"They were about eight months from opening, and they needed people to paint," Kim recalls. She ended up helping paint the dolls for It's a Small World.
"I just fell in love with the place, because it's so much fun, and I learned so much from everybody, that a summer intern job turned into a lifetime career," adds Kim, who is now celebrating 45 years with Disney.
Years later, Ali was bit by the Disney bug, too.
"When we'd say, 'We're going to the park,' it wasn't like a nature park, it was going to Disneyland," Ali says of her childhood, during which the family took advantage of their free park passes. "It's always been a big part of our family."
So much so that Ali always wanted to be at the workshop instead of school, just like her mom had.
"I would pretend to be sick and go to her office instead of school because it was such a neat environment to be a part of," says Ali. "You just see the magic happening."
Also like her mom, Ali didn't think she'd become an Imagineer.
"Even when I was 10, people would ask me, 'Oh, are you going to be an Imagineer?'" Ali recalls. "Mom has made such a name for herself, that it was like, 'There's no way I can match that.' But doing a lot of art stuff was always a part of my life as I got older. Finally, I was like, 'Okay. I'm going to do this. This is what I really, really want to do.'"
After studying illustration, drawing and painting at Laguna College of Art and Design, Ali landed a gig with Resort Enhancement, which handles the props for all the rides and dresses up the stunning windows throughout the parks.
"I didn't even know she was trying out for it," says Kim.
"I think there was a drive to just to see if I could do it on my own," says Ali, whose shot with Imagineering came in 2017 after she gave birth to her daughter, who she named Leota after her grandmother.
"It's very much a family oriented company," says Kim, who points out that other families have had multiple generations work for Disney, but that three generations of women in Imagineering is "unique."
"What I think is really cool is just the example that Ali and I set for following in your parents' footsteps, forging ahead and doing what you think is made for you to do, and just knowing it in your heart," says Kim.
A lot has changed over the family's time at Disney. When Kim began, there were 500 people in Imagineering, and now they have more than 1,800. One thing that's remained constant, she says, is the spirit of positive, open collaboration.
As the Executive Creative Director at Imagineering, Kim juggles about five projects at a time and coordinates plans with other departments, such as food and merchandise, "because our designs always have to work for everybody."
That includes the most important group of all: Park-goers.
"I spend a lot of time walking through the park," Kim says. "There isn't a day that I don't spend at least an hour out there. As a mentor to the younger kids, I tell them constantly, 'You've got to know your audience and understand what they like to ride, what they're saying about the attractions, what food they're gravitating to. Be out there in the crowd, listening to them and watching how they react to a new walk-around character, or what they're saying when they come out of an attraction after we've changed it."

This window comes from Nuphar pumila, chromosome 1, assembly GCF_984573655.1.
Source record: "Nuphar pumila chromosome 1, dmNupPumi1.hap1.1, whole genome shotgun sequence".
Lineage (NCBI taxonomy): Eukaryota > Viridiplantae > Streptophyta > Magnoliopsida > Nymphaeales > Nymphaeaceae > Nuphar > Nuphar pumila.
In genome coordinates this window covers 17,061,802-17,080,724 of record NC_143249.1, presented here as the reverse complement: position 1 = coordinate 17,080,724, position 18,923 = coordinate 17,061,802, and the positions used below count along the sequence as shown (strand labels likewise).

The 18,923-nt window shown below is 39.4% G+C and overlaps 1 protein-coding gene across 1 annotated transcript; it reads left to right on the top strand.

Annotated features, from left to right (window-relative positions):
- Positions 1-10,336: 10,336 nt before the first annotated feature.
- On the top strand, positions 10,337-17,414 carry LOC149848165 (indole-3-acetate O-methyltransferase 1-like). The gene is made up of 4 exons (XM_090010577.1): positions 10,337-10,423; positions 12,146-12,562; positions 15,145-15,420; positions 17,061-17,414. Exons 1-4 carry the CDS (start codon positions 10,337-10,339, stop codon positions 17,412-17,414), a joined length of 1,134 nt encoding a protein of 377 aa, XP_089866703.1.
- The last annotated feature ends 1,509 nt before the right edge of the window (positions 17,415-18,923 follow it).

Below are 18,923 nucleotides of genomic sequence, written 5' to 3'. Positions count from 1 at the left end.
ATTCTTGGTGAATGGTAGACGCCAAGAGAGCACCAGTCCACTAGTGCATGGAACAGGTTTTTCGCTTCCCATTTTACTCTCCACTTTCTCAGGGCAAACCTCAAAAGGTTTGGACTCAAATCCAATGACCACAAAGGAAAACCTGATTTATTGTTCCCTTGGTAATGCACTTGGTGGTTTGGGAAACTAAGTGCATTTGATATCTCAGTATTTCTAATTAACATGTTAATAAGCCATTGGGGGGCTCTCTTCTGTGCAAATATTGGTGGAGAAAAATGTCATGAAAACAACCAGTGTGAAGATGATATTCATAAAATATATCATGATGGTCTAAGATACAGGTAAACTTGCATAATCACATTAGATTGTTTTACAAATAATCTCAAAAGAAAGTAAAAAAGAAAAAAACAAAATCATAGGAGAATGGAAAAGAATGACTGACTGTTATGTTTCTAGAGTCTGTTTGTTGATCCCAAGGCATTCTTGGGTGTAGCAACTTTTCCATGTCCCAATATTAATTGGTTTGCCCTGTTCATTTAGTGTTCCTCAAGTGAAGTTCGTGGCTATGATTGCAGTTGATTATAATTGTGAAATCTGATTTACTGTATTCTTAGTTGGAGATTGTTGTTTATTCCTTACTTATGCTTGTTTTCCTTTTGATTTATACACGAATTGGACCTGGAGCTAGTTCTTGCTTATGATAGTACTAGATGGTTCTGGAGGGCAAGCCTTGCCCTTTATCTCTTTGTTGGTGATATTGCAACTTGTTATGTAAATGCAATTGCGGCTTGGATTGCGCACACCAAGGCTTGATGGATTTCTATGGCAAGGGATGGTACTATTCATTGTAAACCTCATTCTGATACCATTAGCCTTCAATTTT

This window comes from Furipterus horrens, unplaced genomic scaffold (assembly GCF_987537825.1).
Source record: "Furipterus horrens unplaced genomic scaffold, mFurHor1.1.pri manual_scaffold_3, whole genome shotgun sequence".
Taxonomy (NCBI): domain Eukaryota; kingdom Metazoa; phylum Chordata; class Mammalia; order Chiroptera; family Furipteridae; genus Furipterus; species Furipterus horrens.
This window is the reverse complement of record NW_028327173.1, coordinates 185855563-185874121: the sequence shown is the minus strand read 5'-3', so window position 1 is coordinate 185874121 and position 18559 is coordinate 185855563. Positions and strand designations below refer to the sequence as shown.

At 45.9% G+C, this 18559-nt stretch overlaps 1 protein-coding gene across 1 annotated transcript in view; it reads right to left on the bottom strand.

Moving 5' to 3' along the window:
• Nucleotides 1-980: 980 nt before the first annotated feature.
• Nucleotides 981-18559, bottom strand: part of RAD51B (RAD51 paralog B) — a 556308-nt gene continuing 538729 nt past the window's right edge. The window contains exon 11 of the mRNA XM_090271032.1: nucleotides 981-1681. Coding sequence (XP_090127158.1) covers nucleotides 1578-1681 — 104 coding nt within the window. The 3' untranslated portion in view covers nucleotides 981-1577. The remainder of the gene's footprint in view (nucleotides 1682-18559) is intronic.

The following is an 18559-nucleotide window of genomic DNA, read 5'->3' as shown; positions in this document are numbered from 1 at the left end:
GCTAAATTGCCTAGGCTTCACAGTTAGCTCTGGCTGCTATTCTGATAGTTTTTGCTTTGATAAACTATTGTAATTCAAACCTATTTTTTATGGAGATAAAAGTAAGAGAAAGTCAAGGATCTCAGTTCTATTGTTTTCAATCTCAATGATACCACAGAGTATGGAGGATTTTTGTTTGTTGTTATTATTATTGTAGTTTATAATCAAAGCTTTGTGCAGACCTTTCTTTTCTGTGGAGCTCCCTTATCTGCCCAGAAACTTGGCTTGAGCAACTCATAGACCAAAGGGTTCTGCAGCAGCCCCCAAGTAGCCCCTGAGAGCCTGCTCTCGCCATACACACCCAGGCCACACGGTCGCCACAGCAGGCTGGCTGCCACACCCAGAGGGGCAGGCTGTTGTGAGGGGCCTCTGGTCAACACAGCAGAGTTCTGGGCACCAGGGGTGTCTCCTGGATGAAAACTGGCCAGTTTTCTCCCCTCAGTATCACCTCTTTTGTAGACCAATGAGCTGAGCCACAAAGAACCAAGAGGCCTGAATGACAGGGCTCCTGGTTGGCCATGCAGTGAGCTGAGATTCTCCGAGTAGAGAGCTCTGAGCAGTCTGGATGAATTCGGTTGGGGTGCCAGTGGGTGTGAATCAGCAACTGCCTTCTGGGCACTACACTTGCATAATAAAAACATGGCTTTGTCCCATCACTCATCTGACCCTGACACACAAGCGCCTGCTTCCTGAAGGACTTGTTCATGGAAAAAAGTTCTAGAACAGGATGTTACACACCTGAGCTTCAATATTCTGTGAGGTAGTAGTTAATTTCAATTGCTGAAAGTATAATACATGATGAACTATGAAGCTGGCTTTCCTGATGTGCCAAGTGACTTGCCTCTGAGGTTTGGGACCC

Kim says the loyal Disney fans are "huge critics," and rightfully so.
"Trust me on this," she quips. "Disneyland belongs to our fans — they own that park. We just take care of it for them."
Meanwhile, Ali focuses on the props to elevate Disney spaces. For example, she's currently working on a Frozen-themed land at Hong Kong Disneyland.
"It's a lot of purchasing of props and getting those props to look like they belong in that land," she says. "I make sure that everything fits in the scene and continues to tell the story we're trying to tell through the whole ride or restaurant or merch shop."
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As Kim and Ali work on enhancing well-known spaces and creating new ones with their fellow Imagineers, they hope to maintain the original spirit of the parks.
"Being the caretaker of Disney, you have a foot in making sure that it will always be what Walt intended," says Kim. She had the privilege of learning that lesson from the ultimate teachers.
"I always like to remind young people that there are a lot of different kinds of Imagineers: architects, writers, interior designers, audio engineers, effects specialists, landscape architects, sculptors, model builders, construction managers and many more," she says.
The most important thing for Imagineers, the duo says, is the way they approach the job.
"It always feels, I think, to both of us, like we are every day working to give a gift to our guests," says Kim. "It was never about making money. It was never about being successful. It was about bringing happiness to people, and that makes us feel good."